This way of thinking recalls assimilationist government policy after the Ryukyu islands were formally annexed by Japan in 1879. In an effort to build a cohesive nation state out of a vast and divergent populace, differences in religion were strictly suppressed and local economic systems dismantled. The islands’ languages were declared to be dialects of Japanese, and their use outlawed.

Today, the ability of Okinawan people to reconcile a distinct ethnic identity with being Japanese demonstrates that national cohesion need not imply homogeneity. The fascinating array of objects that comprise this exhibition should be an exploration of one of the many diverse components of this place we call “Japan.”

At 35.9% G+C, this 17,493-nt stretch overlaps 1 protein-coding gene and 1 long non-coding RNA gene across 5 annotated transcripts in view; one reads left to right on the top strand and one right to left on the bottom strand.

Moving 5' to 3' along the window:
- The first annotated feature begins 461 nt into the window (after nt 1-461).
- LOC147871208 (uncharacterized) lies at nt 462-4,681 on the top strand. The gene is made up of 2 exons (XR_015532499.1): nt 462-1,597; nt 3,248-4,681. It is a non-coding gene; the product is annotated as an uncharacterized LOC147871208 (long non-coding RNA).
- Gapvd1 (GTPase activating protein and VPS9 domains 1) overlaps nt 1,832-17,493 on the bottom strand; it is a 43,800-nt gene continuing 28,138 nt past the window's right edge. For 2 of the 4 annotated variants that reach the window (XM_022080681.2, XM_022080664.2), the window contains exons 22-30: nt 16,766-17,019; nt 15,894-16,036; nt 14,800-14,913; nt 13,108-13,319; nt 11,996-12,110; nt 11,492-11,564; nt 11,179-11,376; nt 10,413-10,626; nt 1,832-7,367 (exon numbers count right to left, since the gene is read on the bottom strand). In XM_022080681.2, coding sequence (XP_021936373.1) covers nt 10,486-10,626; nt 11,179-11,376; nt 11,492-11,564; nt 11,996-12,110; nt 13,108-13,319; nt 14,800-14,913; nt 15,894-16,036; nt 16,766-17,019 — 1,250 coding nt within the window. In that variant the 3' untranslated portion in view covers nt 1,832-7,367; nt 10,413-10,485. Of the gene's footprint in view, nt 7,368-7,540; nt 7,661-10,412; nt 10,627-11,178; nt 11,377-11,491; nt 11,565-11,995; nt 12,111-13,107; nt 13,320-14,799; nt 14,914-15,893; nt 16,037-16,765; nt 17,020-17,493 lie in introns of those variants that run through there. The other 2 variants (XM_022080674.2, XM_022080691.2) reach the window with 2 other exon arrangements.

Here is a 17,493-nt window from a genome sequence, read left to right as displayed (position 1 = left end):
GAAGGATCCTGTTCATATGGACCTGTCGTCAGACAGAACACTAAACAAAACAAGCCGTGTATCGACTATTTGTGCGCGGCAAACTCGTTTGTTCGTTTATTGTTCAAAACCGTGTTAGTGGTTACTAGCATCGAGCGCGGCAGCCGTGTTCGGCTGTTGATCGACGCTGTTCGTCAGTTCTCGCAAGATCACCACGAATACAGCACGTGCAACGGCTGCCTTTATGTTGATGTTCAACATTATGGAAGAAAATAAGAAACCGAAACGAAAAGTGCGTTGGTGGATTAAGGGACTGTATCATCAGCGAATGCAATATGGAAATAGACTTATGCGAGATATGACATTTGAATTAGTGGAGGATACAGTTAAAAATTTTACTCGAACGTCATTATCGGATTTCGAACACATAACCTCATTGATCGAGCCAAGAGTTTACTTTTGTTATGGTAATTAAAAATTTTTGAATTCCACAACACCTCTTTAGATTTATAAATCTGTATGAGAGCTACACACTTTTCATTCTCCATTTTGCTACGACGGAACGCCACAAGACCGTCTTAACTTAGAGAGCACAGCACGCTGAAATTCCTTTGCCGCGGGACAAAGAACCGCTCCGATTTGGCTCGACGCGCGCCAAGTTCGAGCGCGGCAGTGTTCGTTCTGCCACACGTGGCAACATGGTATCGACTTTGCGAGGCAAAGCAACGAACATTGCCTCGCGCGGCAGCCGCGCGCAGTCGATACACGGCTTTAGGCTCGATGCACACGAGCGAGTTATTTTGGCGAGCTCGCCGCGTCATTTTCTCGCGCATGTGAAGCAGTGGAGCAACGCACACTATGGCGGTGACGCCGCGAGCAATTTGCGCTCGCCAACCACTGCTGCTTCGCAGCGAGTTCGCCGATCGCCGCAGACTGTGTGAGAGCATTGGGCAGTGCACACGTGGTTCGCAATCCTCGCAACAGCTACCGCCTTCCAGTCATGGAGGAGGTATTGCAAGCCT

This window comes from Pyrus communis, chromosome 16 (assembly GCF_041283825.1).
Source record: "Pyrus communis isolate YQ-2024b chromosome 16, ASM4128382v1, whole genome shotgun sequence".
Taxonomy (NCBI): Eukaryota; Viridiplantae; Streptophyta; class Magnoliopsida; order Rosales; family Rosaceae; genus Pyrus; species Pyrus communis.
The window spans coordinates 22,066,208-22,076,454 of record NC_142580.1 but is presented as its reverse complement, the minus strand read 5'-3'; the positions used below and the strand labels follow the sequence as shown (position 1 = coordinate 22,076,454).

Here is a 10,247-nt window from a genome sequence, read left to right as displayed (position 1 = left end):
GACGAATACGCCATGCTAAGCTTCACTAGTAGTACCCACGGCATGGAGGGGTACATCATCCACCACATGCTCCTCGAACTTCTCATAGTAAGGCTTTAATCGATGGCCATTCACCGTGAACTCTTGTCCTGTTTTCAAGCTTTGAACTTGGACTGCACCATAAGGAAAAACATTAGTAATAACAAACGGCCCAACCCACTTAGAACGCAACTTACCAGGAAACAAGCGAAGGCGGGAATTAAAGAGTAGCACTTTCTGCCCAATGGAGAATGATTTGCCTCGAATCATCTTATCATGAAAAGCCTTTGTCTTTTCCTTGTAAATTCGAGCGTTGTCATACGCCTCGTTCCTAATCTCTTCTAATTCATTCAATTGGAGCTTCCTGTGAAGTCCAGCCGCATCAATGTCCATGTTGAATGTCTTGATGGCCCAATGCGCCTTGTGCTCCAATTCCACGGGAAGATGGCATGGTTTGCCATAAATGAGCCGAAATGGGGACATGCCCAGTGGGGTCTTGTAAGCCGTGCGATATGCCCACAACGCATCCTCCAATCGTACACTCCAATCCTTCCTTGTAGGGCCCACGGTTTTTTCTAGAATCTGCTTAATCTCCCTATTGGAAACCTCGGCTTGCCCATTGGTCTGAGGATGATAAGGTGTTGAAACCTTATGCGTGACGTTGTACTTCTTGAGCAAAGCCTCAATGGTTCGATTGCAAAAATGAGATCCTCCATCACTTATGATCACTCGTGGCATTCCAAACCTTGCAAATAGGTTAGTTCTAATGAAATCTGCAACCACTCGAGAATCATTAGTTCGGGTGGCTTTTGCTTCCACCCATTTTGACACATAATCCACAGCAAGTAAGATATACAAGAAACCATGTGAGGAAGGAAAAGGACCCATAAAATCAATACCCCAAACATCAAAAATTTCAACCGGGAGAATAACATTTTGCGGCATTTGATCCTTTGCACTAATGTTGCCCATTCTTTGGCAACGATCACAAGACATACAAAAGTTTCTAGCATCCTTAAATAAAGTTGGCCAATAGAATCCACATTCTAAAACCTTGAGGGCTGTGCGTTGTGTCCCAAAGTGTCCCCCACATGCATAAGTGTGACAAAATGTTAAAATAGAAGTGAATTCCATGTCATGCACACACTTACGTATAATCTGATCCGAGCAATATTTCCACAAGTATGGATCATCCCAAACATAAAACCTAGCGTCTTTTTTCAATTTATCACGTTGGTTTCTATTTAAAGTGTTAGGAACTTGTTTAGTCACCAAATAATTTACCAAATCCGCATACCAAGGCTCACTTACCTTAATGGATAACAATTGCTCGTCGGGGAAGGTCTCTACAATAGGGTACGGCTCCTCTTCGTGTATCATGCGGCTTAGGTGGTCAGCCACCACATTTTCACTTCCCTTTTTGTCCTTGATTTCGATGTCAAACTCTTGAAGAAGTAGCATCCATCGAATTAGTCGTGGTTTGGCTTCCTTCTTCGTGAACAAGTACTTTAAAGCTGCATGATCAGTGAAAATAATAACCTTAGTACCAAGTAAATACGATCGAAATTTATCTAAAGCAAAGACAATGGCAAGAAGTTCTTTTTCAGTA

“Bingata: Colors and Shapes of the Ryukyu Dynasty” at Suntory Museum of Art runs till July 22; 10 a.m. — 6 p.m. (Fri. and Sat. till 8 p.m.). ¥1,300. Closed Tue. www.suntory.com/sma/exhibit/2012_03. It then moves to the Osaka City Museum of Fine Arts from Sept. 11-Oct. 21 and to the Matsuzakaya Art Museum in Nagoya from Nov. 3-25.